The current façade of the church, made of travertine, is a work by Carlo Lambardi (1615) and consists of an airy portico on the first floor from which pairs of pilasters rise, connecting it to the upper order and to the tympanum. In the upper part of the façade there are four statues, among which of course you could see St. Francesca Romana, while at the top of the church there is the statue of the Virgin Mary.
Next to the church you can admire the wonderful Romanesque bell tower of the 12th Century, with five levels, of which the last three are adorned with pairs of twin lancet windows and at the top there is a Marian shrine decorated with a pair of small columns. The entire bell tower is decorated with large discs and crosses of porphyry, green serpentine and other polychrome marble and large colorful majolicas.
The interior of the church preserves, on the floor restored in 1952, the remains of the previous cosmatesque floor. Examine the vault of the first chapel on the right, with the ruined 15th Century fresco by Melozzo da Forlì, and then go to the sacristy to admire two valuable paintings: the Miracle of St. Benedict, painted in the 18th Century by Pierre Subleyras, and the Trinity with Bernardo Tolomei and Angels, painted by Giacinto Brandi in 1665.
CHURCH OF ST. SEBASTIAN ON THE PALATINE
From the Church of St. Francesca Romana go down in front of the Colosseum, at the foot of the Temple of Venus and Rome, and go up immediately on the right, for the short stretch of road that still preserves the ancient stones of the Via Sacra, in the direction of the Arch of Titus. Here, on the left, just before one of the entrances to the Roman Forum, is Via di San Bonaventura, which climbs to the top of the Palatine Hill.
THE CARTULARIA TOWER
Here, in the Middle Ages, the Cartularia Tower was built, so called because next to it was the Cartularium, the Byzantine imperial archives that later came into possession of the Church of Rome: the tower remained standing until the early 19th Century, when it was demolished by the architect Giuseppe Valadier in order to give space to the Arch of Titus.
THE ANCIENT TEMPLE OF ELAGABALUS
Going up Via di San Bonaventura, you will see on your left the so-called Barberini Vineyard, inside which you can see the Church of St. Sebastian on the Palatine Hill, built on a giant artificial terrace of the Palatine Hill, where, according to tradition, St. Sebastian was martyred. In this area there was certainly a temple that was identified as that of the Emperor Elagabalus, who arrived to identify himself with the Sun god, thus turning towards an intellectualistic form of monotheism that had its own reflection in the political person of the emperor. To this purpose, Elagabalus had brought together in his temple the most sacred objects of the tradition and religion of Rome: the stone of Cybele, the fire of Vesta, the shields of Mars and the Palladium.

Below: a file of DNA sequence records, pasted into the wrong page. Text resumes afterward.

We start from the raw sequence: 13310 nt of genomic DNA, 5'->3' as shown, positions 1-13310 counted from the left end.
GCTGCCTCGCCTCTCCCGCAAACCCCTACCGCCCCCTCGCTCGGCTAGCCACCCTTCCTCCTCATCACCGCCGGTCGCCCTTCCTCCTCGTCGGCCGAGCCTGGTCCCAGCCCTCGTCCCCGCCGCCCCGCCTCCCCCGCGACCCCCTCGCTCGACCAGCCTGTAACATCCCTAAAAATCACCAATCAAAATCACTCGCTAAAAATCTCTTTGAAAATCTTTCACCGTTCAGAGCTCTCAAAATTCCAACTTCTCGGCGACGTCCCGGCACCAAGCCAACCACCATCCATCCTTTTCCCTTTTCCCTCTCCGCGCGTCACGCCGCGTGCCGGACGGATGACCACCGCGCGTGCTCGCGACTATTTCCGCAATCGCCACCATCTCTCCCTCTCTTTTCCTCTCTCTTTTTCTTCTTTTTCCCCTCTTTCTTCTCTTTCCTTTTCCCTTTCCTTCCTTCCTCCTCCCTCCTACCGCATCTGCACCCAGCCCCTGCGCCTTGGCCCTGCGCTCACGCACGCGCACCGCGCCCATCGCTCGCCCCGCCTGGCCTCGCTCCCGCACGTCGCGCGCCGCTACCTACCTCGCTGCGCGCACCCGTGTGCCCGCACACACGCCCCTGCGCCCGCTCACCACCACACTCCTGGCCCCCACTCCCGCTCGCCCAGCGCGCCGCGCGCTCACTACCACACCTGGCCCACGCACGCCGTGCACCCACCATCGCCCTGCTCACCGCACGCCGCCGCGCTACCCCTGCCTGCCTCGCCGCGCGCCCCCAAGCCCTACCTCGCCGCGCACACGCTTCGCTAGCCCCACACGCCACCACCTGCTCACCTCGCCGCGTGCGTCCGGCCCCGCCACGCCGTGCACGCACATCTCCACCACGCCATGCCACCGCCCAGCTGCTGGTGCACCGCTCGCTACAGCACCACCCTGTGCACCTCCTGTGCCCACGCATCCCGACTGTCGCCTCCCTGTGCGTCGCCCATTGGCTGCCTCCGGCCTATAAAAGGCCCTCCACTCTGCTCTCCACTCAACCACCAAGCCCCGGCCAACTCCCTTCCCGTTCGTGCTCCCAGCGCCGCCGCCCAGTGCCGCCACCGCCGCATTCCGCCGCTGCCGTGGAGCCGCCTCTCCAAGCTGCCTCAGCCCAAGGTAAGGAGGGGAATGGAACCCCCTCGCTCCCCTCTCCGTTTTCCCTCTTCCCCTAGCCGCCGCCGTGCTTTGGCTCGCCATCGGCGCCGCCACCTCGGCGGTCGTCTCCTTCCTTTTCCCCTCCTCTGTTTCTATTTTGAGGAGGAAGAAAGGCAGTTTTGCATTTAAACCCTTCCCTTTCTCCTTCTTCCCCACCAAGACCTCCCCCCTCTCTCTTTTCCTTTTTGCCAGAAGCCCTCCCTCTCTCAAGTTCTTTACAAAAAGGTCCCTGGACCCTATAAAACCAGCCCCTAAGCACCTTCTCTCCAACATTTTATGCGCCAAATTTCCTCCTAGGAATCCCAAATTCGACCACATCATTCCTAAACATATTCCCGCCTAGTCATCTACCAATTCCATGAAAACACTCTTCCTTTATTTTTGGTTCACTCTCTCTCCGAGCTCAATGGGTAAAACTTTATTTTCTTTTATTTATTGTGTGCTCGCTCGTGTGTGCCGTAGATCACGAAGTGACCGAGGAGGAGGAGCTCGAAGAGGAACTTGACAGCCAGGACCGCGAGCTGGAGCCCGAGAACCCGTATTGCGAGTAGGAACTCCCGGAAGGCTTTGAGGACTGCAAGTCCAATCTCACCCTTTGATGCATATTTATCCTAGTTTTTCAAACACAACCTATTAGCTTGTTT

THE DECORATIONS OF THE CHURCH
The simple façade of the church was designed in 1630 by Luigi Arrigucci: have a look at the beautiful portal decorated with a seraphim and the bees of the Barberini family that are also in the large marble coat of arms at the top. The interior has a single nave with apse and preserves frescos of the X Century, while the transept is adorned with frescos of the XVII Century by Bernardino Gagliardi representing St. Sebastian healed by Irene.
THE CHURCH OF ST. BONAVENTURE
Continuing along Via di San Bonaventura, at a certain point you will find a suggestive Way of the Cross, made of groups of painted terracotta inside kiosks closed by grates. The terracottas were modelled by Giovanni Franchi and painted by the priest Father Corrado, replacing the now deteriorated paintings made by Antonio Bicchierai in 1772. This Way of the Cross, created by the will of the friars of St. Bonaventure, replaced the much more scenic one placed in 1714 around the arena of the Colosseum, which was removed by Pope Benedict XIV to prevent it from becoming the target of vandalism by the bandits who often stayed in the area of the ancient amphitheater.
After a few dozen of meters, you will arrive in front of the Church of St. Bonaventure on the Palatine, built on the remains of an ancient Roman cistern connected with the Claudius Aqueduct, to which a Franciscan convent was annexed. The simple façade, with a double slope, presents next to the portal the last two aedicules of the Way of the Cross and above it a niche with the statue of St. Bonaventure.
The interior of the church has a single nave and preserves (in addition to the body of St. Leonardo from Porto Maurizio in the high altar) the tomb of the painter Francesco Mancini, who died in 1758: inside the church you can admire the Annunciation, the Crucifixion and St. Michael defeating the rebellious angels, works by the baroque painter Giovanni Battista Benaschi.